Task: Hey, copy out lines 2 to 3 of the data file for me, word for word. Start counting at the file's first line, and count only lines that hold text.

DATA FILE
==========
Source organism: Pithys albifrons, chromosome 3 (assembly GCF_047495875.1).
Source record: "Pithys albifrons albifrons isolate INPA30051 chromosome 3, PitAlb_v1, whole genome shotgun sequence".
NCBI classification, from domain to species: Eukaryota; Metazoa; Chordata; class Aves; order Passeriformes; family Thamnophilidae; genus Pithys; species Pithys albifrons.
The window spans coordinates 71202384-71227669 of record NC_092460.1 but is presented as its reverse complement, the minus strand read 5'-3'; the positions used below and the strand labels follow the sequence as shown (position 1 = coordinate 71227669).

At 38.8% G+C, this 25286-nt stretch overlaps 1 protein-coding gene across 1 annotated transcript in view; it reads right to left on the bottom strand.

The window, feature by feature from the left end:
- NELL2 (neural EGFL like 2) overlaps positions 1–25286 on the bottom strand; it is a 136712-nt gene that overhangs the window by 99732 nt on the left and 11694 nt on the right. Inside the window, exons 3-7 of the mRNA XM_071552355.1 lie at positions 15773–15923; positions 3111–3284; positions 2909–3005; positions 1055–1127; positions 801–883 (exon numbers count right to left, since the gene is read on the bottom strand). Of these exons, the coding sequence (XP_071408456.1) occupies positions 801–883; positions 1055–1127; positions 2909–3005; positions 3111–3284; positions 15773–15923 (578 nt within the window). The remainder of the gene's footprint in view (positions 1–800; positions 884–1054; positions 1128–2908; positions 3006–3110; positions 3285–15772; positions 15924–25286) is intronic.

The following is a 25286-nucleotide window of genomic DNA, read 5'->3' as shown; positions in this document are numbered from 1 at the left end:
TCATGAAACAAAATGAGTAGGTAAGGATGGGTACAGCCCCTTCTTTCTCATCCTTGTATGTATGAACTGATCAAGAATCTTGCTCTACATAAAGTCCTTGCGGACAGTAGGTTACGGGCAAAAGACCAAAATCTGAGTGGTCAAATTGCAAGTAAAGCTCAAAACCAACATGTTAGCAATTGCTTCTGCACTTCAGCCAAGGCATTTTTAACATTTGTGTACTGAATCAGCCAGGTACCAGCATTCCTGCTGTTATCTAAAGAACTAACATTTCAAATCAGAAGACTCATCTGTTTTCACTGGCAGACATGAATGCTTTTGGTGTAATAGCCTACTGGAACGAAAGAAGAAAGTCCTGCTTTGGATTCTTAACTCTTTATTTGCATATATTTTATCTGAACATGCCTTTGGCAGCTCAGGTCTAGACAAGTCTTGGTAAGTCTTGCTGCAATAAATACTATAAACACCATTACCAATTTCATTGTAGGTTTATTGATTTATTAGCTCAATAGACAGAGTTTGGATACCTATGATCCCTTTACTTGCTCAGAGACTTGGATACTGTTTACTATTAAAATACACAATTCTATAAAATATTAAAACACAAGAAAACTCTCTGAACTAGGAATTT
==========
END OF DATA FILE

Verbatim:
Source record: "Pithys albifrons albifrons isolate INPA30051 chromosome 3, PitAlb_v1, whole genome shotgun sequence".
NCBI classification, from domain to species: Eukaryota; Metazoa; Chordata; class Aves; order Passeriformes; family Thamnophilidae; genus Pithys; species Pithys albifrons.